Fishing In Dartmouth: Get Your Hooks In

October 2nd, 2013 | By Clare Levy

Given its beautiful estuary location it’s no surprise that fishing in Dartmouth is a popular pastime amongst both locals and visitors alike. As well as boasting such stunning scenery, Dartmouth attracts anglers with its huge diversity of fish species and angling locations. Inshore you’ll hook bass, wrasse, turbot and plaice (a species that Dartmouth is particularly famous for). Head out on a charter boat to the offshore reefs and wrecks and you’ll be tackling cod and conger eels among many others.

Are you interested in fishing in Dartmouth or would you rather let the experts do the catching? The choice is yours!

If you’re going to stay in one of our Dartmouth holiday homes then a fishing trip is a great way to see some of the beautiful local coastline. Here are some tips to help you get the most out of your Dartmouth fishing adventure.

1. Get the lowdown on fishing in Dartmouth

If you’ve never been fishing in Dartmouth before it’s a good idea to get some local information on where to fish and where to go for tackle and bait. Check out ‘Fishing Dartmouth’ and their Facebook page for information on what’s going on in the local area, including tide tables, weather forecasts and more.

If you’re interested in angling elsewhere in the region, take a look at our at-a-glance guide to fishing in South Devon here.

2. Rods and reels

Experienced anglers will no doubt bring their own rods, reels, hooks and other accessories, but if you’re starting out you’ll be best served by a specialist tackle shop. Several local outlets can kit you out for fishing in Dartmouth.

  • A quick hop over the water and a short drive to Brixham Bait and Tackle. With a wealth of experience and local knowledge the staff here can help even total beginners get the right equipment for a great day’s fishing.
  • A beautiful coastal drive to the Devon Angling Centre in Chillington, which from Dartmouth will take you past Blackpool Sands and Slapton Sands – both good places for shore fishing – so you can explore your options for where to set up along the way.
  • Sea Haven is a stone’s throw from the estuary, on Newcomen Road in Dartmouth. It’s not a dedicated, specialist fishing shop as such, but if all you need is to stock up on rigs, weights and other day-to-day essentials then it’s perfect. They also sell a selection of rod-and-reel combos if you’re starting from scratch.
  • Local fishmongers like Moby Nick’s should be able to provide you with mackerel, which makes an excellent all-year-round bait for fishing in Dartmouth. (Indeed, many sea anglers claim that mackerel strips hold their own against the ubiquitous ragworm as a ‘catch-all’ bait for use across the country.)

3. Cast off

A great place to start fishing in Dartmouth is the Embankment, where you can catch a wide selection of fish from Pollack to flounder. The area by the canon at the town end of the promenade is the most popular spot, partly because there is less foot traffic from pedestrians. Watch out for rowers, kayakers and other river-users before casting out though!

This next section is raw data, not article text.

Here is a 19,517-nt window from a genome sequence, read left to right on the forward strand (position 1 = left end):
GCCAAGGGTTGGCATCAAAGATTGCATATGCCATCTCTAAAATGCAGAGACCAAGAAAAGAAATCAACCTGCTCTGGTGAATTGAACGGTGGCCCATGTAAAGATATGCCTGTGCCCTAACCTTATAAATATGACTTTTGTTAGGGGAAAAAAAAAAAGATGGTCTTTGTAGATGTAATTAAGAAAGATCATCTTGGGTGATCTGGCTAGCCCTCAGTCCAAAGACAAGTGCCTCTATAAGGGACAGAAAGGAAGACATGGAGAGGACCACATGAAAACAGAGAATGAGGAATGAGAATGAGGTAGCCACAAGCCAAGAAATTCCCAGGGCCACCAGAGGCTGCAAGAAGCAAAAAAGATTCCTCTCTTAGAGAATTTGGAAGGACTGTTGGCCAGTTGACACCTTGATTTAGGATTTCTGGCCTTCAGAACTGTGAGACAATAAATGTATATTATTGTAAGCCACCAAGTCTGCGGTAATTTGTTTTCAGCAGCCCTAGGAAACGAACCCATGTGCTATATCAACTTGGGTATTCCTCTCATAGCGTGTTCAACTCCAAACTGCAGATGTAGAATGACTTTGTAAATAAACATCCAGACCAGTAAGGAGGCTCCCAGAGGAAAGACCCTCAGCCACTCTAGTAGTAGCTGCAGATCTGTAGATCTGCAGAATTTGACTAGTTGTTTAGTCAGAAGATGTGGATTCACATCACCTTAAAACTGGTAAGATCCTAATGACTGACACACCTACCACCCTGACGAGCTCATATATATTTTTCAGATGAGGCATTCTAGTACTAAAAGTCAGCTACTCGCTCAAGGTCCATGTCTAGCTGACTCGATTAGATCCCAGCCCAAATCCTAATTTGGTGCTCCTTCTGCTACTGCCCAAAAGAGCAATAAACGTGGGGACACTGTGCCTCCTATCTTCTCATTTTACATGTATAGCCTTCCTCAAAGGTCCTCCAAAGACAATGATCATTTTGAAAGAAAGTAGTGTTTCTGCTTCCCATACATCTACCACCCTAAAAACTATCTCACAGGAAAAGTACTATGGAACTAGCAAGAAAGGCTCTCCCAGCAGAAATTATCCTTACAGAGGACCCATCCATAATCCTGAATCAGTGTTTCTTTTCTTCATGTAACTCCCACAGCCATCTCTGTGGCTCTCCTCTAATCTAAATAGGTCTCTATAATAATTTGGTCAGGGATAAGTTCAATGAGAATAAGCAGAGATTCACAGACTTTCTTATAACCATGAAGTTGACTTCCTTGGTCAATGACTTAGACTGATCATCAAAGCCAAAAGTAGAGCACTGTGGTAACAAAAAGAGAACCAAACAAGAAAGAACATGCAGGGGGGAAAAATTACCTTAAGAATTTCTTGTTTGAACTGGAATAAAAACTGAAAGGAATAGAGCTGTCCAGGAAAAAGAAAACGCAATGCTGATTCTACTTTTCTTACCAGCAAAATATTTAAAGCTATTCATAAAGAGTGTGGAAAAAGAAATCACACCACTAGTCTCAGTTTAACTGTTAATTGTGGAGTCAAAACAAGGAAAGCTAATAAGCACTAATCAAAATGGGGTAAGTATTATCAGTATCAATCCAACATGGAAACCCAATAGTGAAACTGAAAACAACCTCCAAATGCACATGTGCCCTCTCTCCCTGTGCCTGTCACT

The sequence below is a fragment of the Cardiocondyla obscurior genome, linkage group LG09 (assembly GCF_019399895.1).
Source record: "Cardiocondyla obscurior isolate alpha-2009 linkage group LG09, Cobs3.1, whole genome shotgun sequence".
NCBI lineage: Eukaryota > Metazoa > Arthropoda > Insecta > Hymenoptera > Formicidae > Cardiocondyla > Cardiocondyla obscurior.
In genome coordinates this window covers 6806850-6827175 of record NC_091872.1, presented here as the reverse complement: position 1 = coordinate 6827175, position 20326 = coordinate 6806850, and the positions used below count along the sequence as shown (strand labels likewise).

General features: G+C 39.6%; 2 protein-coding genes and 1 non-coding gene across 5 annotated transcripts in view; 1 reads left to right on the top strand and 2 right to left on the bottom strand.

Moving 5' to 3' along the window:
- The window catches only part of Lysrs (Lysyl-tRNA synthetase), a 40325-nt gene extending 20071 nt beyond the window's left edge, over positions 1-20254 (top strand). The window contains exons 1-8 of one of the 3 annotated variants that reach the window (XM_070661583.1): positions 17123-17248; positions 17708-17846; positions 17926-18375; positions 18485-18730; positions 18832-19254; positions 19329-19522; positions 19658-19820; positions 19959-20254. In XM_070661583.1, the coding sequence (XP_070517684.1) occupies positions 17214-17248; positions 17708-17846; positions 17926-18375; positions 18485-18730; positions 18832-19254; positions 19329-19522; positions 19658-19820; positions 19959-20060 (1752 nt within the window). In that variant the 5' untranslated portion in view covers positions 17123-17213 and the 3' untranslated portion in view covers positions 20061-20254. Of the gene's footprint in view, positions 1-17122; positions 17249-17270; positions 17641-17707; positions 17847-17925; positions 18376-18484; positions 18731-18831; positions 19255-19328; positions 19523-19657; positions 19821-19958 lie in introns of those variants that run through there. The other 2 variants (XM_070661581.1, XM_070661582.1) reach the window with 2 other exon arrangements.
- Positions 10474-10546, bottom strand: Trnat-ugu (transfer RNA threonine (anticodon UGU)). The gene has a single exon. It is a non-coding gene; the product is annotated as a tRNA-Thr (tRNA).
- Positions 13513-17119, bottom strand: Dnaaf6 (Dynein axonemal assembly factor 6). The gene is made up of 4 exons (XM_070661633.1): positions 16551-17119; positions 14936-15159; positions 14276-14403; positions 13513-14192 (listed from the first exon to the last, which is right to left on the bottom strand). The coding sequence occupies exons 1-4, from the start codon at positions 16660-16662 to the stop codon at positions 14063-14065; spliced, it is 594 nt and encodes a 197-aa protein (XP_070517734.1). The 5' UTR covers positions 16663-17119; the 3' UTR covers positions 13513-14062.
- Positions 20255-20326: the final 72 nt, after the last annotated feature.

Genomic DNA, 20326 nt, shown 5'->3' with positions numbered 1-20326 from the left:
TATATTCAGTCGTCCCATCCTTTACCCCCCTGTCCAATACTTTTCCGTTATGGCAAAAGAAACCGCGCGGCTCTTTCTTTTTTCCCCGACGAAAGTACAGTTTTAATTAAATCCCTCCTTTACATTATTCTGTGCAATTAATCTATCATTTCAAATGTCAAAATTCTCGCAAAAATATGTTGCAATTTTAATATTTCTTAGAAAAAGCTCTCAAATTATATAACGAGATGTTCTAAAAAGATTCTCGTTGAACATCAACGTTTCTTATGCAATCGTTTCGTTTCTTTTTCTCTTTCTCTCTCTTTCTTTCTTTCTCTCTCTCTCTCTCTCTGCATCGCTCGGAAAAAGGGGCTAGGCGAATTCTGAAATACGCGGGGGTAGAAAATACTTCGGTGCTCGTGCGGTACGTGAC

From here you can move further up the Dart if you like, or why not head out to Blackpool Sands? This popular private beach is perfect for a scenic shore fishing session particularly during less busy times of the year, and it’s a great spot to take the family. It’s only another mile or so south on the A379 to Slapton Sands, which fishes similarly to Blackpool Sands but has a lot more beach to go around, allowing sunbathers, swimmers and anglers to enjoy the sunshine together. If you want to put fishing at the centre of your holiday, you could even explore all of Start Bay during your break. Beesands, Hallsands and Start Point are all popular with anglers – the challenging climb to the latter is well worth it if you’re looking for wrasse.

There are also some lesser-known spots you can reach on foot along the Coast Path from Dartmouth (park at Dartmouth Castle and walk up the hill) where you can fish off the rocks. We advise travelling with light tackle if you’re taking up this option, as the terrain can become quite challenging. As always when fishing near the water, do take due care as the environment can be hazardous.

4. All aboard

Your chance of a hefty catch will increase dramatically if you take a boat trip rather than fish from the shore. There are numerous charter vessels in Dartmouth, equipped with fishfinders and piloted by experienced local skippers, that can take you to some nearby hotspots. The Skerries Banks, located about four miles south-southwest of Dartmouth, is a favourite among local skippers. There’s a huge variety of fish here, but this is the best place to land one of the famed local plaice.

The companies offering fishing trips include:

    • The ‘African Queen’ takes anglers to the Skerries Banks and offers wreck and reef fishing. The company even organises Shark fishing for customers with their own gear.
    • The Gemini (formerly the Samuel Irvin 3) covers South Devon and the Channel Islands on fishing and diving trips.
    • Saltwind takes anglers around South Devon as well as providing nature-spotting trips around the area.

5. Fish on a dish

If you’re not the angling type but want to find out why Dartmouth is so famous for its fish, then bypass the hard work and book a table at The Seahorse Restaurant whilst staying in your Dartmouth holiday home. This seafood restaurant is renowned as one of the best in the country, and uses fresh locally caught catch for its menu, so you can enjoy the fruits of a good day’s fishing without the effort.

Start planning your Dartmouth fishing trip today by viewing our extensive range of Dartmouth holiday cottages.